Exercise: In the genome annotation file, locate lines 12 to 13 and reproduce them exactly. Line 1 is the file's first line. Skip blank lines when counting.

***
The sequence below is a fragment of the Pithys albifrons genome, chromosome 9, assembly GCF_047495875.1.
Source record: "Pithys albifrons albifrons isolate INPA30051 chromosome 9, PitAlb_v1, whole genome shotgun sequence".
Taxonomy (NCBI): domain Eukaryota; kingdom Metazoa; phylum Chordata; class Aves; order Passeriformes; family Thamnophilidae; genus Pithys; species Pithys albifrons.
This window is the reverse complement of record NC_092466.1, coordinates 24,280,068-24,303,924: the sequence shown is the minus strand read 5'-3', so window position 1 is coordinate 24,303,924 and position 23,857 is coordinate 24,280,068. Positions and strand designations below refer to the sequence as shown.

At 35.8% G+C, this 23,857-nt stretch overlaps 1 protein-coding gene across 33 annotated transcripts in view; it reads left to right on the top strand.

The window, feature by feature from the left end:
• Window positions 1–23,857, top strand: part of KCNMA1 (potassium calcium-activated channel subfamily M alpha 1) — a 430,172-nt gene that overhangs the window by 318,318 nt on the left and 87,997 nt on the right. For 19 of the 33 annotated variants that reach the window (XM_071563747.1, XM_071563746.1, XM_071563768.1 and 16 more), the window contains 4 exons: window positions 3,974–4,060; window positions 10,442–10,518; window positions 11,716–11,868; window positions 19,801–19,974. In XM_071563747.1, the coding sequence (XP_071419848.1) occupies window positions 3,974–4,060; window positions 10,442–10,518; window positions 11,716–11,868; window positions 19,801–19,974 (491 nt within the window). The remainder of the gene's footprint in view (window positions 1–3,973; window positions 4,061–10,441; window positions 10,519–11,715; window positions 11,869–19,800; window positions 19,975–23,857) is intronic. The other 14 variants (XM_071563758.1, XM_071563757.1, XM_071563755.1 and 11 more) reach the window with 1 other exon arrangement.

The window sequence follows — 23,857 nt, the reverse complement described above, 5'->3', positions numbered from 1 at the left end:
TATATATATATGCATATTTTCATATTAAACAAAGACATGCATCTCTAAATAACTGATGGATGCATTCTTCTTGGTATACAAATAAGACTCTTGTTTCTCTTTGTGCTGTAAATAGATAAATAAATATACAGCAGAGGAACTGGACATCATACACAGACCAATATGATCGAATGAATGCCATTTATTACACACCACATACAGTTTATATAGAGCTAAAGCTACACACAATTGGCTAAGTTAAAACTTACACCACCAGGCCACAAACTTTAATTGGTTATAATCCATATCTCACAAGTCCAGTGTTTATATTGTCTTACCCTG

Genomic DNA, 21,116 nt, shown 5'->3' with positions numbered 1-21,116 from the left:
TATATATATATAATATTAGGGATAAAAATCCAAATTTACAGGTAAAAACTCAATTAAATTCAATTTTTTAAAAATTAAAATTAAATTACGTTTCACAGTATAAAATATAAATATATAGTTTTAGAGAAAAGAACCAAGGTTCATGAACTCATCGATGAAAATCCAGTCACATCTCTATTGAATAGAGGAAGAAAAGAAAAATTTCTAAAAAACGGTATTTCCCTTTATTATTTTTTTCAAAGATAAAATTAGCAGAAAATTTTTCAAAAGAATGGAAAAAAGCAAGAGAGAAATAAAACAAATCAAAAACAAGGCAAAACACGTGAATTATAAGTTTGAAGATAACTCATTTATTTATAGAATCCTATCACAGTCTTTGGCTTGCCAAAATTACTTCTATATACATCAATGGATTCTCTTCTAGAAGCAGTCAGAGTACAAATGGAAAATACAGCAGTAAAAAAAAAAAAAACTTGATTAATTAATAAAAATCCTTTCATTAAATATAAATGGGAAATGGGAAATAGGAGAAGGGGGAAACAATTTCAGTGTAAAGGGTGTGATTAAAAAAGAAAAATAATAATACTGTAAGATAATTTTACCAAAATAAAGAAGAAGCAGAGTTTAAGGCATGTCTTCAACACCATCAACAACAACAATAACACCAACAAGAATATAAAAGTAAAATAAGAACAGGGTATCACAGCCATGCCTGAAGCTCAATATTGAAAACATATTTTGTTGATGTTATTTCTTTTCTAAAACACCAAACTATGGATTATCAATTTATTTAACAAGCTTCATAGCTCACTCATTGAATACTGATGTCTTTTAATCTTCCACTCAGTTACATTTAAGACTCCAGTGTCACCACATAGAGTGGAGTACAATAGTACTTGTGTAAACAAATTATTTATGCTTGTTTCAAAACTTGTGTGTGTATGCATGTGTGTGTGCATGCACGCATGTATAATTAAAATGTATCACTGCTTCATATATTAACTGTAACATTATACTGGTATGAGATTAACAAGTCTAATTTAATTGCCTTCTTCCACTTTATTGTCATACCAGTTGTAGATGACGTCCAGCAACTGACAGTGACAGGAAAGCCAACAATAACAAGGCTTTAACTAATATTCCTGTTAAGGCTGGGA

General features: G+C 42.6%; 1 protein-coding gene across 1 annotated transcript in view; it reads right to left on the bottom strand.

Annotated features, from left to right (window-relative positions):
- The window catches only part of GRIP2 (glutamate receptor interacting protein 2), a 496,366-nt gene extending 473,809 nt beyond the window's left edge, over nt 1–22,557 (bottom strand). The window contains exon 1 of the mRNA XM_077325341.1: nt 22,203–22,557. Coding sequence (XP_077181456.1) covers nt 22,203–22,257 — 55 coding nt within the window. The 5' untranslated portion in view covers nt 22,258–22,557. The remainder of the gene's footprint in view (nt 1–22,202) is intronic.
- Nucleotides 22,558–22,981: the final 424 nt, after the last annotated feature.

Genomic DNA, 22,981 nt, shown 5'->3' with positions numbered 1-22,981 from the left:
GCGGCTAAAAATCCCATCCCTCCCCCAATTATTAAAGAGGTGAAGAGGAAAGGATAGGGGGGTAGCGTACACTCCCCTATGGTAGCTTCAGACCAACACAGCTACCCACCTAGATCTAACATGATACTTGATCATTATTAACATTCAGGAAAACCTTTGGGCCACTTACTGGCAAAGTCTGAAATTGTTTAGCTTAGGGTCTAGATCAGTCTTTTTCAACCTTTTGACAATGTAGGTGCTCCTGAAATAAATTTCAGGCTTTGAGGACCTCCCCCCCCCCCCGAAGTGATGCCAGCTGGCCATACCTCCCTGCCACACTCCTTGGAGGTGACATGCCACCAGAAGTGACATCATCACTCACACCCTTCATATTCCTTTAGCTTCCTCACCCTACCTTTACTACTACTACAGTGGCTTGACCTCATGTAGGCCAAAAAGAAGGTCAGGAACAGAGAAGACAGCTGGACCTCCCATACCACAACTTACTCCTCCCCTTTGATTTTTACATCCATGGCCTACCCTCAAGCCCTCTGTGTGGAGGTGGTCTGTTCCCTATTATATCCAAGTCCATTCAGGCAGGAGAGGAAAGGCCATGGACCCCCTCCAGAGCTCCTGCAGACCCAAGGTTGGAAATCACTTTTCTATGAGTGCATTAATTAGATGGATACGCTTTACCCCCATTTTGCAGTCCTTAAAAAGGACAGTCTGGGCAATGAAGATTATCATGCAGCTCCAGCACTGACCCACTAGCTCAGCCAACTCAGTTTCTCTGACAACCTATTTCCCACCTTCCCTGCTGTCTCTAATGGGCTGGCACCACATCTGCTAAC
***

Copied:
General features: G+C 42.6%; 1 protein-coding gene across 1 annotated transcript in view; it reads right to left on the bottom strand.

Annotated features, from left to right (window-relative positions):